How to address negative behaviours

Have you ever experienced a situation whilst in a management position where you have avoided a behaviour of one of your team members, only to have the problem come back and bite you later? In hindsight we often wish we had addressed these niggling unacceptable behaviours earlier and ‘nipped them in the bud’ before they grew and resulted in something bigger and uglier than they needed to be. It’s human nature to avoid conflict and as managers we are constantly coming across issues and challenges and are weighing up which battles to fight, and which to ignore, in the hope they will go away or not happen again.

Confirmation bias spells poor leadership

The problem here is that often those niggling behaviours that start as a minor irritation, result in the process of ‘confirmation bias’. The manager, once noticing the annoying behaviour, starts focussing on it more and more and starts filtering out the positive behaviours and actions. By the time the manager finally realises that he/ she needs to address the issue, it is often done in a way that is more judgemental and less positive than if it had been addressed much early on when first noticed. This can result in the individual feeling not only surprised that their behaviour is being judged so harshly, but quite deflated and often poorly treated or singled out. It can often become apparent to them that their positive behaviours have been ignored or neglected to be recognised, naturally making them feel under-valued. A fast track to a demotivated team member.

How to address unacceptable behaviours and stop them in their tracks

I advise my clients to never avoid those niggling behaviours and always address them when they are at the ‘thin end of the wedge’, before the behaviour becomes a pattern. After all, those behaviours we walk past, are the ones we accept. 

Let’s take the example of a staff member who starts coming in late and leaving early every day. You may notice it early on but think to yourself it may be a one-off and probably won’t continue. You don’t mention it. A couple of weeks pass, and you see other members of the team also notice and feel irritated; why should they get to arrive late and leave early, you hear them say. It starts causing some friction in the team. You start feeling more annoyed by it and, unbeknownst to you, you start neglecting to see the great sales results they have achieved this month, or the fact that they met their deadlines. These positives are over-shadowed by the more weighted negative behaviour. One day you are waiting on an urgent response from them, but notice they have chipped off early again. You are really annoyed now. You are certainly in a judgemental frame of mind and feel angry and very disappointed. You call a meeting with them for first thing in the morning to address this to let them know this pattern of behaviour is completely unacceptable. You are much more likely in this scenario, to be confrontational, judgemental and accusation and show your irritation. The offending party too, will sense the irritation and a negative spiral begins.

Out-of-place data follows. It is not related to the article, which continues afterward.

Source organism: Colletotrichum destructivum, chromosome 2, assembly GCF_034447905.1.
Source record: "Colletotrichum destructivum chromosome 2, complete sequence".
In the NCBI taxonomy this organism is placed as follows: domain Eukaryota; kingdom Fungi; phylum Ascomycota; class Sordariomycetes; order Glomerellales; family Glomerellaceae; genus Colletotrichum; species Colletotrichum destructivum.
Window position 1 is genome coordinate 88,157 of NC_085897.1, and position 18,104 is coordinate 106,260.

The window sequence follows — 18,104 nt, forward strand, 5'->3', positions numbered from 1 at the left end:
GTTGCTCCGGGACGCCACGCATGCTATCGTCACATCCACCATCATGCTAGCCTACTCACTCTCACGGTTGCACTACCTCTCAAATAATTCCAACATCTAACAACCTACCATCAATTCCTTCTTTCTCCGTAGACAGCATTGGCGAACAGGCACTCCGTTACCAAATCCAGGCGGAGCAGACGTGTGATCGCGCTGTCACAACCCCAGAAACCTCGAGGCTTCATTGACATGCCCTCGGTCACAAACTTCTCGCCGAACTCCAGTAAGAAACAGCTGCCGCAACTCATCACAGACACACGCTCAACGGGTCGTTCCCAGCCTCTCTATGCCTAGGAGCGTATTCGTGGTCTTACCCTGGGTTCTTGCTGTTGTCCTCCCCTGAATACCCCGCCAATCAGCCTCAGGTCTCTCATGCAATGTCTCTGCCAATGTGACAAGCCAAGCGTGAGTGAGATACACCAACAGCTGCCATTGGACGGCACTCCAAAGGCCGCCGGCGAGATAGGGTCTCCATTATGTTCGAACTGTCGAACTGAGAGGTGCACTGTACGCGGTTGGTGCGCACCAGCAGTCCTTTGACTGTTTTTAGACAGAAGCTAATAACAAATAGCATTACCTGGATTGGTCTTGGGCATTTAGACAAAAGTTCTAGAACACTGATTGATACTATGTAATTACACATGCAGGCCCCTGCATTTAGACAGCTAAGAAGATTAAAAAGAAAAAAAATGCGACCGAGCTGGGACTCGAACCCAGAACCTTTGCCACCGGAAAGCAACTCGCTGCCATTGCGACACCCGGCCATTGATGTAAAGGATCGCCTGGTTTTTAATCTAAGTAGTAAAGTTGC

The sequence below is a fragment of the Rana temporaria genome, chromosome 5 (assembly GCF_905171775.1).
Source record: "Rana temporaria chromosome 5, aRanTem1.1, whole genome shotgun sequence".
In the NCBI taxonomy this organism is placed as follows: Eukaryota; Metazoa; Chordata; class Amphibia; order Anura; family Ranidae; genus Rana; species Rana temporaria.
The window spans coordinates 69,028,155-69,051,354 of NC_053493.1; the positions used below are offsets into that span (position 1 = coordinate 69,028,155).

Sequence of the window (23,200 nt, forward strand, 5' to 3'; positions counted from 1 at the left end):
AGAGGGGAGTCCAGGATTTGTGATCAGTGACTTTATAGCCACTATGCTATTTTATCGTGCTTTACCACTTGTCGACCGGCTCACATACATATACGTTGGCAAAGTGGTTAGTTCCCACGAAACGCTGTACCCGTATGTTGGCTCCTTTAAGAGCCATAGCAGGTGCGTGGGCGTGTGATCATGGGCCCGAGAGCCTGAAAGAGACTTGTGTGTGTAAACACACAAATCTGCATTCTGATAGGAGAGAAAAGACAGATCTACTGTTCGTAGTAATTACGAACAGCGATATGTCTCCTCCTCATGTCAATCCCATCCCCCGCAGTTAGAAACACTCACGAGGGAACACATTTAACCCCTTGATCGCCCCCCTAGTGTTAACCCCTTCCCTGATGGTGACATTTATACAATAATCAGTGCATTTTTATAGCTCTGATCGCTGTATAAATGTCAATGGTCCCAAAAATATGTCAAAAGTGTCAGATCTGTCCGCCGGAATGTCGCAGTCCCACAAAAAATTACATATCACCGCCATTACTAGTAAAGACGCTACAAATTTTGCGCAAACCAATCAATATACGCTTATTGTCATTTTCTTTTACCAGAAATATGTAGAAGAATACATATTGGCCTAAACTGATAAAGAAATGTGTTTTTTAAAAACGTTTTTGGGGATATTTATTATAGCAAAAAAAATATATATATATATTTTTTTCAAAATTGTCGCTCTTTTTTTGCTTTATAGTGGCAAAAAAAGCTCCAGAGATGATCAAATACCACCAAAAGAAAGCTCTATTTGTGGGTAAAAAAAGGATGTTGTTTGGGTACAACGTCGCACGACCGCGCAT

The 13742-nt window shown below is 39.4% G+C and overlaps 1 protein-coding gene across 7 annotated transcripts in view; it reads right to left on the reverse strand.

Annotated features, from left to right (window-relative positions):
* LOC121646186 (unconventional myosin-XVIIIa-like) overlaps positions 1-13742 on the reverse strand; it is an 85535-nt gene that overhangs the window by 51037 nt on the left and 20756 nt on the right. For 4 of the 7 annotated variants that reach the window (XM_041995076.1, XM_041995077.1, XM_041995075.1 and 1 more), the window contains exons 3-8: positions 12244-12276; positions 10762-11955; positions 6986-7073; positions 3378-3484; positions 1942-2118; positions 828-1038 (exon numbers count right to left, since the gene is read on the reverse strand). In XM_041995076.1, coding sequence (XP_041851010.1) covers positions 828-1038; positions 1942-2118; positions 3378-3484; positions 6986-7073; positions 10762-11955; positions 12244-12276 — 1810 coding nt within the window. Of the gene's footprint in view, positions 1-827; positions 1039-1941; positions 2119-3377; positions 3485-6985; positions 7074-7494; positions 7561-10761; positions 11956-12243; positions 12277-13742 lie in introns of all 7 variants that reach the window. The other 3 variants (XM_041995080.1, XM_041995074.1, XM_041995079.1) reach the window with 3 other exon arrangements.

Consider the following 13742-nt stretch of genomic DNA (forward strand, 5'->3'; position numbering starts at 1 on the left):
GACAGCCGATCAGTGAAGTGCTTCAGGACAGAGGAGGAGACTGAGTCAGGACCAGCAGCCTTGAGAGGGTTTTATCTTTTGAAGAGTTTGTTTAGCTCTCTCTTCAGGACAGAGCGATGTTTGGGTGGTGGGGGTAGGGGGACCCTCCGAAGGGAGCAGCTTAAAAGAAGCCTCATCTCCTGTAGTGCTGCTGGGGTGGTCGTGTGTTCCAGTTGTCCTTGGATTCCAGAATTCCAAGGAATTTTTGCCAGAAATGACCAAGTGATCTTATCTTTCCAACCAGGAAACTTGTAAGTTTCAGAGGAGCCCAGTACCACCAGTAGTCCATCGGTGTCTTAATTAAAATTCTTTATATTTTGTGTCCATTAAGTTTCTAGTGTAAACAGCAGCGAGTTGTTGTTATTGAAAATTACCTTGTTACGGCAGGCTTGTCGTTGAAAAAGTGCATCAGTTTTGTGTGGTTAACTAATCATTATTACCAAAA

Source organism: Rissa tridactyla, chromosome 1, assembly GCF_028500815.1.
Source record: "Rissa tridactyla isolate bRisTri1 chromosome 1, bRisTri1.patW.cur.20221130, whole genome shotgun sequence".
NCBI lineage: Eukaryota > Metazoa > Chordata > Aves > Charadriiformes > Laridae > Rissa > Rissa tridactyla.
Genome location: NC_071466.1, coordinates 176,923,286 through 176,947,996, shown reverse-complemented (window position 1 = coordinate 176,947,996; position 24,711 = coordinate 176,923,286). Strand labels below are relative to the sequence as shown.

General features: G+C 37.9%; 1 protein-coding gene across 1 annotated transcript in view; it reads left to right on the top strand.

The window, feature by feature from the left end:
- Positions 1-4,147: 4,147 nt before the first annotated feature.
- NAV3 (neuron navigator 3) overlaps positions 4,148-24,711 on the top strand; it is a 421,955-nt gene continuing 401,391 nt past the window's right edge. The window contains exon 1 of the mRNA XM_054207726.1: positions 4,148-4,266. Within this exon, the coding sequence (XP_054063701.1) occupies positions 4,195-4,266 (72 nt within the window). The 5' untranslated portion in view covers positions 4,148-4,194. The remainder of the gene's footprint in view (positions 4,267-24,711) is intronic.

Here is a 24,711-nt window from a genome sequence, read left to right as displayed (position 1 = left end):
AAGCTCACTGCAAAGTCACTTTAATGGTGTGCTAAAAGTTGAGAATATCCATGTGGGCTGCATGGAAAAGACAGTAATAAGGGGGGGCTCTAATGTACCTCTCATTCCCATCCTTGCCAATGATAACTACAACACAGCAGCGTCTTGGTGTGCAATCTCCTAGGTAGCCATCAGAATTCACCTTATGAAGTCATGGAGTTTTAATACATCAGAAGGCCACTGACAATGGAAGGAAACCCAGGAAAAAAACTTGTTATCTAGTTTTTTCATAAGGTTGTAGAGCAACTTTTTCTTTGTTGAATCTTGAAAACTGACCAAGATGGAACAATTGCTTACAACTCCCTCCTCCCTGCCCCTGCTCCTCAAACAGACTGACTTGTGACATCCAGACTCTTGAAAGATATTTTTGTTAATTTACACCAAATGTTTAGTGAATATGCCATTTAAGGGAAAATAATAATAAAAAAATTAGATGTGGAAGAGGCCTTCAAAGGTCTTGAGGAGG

Rewind and imagine you call a catch-up meeting with the individual much earlier on in the process, at the thin end of the wedge, to address the issue. You are not really irritated or effected by the behaviour at this early point, but recognise you need to nip it in the bud. In this scenario, you are much more capable of having a non-judgemental conversation to let them know what behaviour is and isn’t acceptable.

So how can we practice this regularly? How do we have these conversations easily without feeling confrontational? The key here, is to focus on your relationships with your team. I often say to clients, if you can’t have the conversation, you are NOT in relationship with your team. By focussing on building good relations with your team, on engagement, open conversations, building good rapport, these conversations can happen freely and regularly and done in a positive way where no-one must feel singled out.

Secondly, establish baseline expectations with your team. Communicate well what behaviours are acceptable, and what aren’t to avoid them happening in the first place.

And thirdly, have exploratory conversations, not confrontations. And have these conversations as the negative behaviours arise, not when they have become bigger than Ben Hur. Exploratory conversations are done without judgement, they are about exploring behaviours that have not fallen in-line with the key message. The aim of the conversation is to find out what could be causing the behaviour and to make a list of the possible reasons., The more reasons you come up with, the less judgemental you become. You will then be inclined to approach the situation by asking questions, rather than making statements or accusations.

A good leader is acutely focussed on relationship building. Establishing a relationship of trust and honesty and open conversations in a positive light, always has good results.

Could you and your leadership team do with one of my tailored workshops? I’d love to share my experience and fool-proof leadership techniques with you. Don’t hesitate. Get in touch today.

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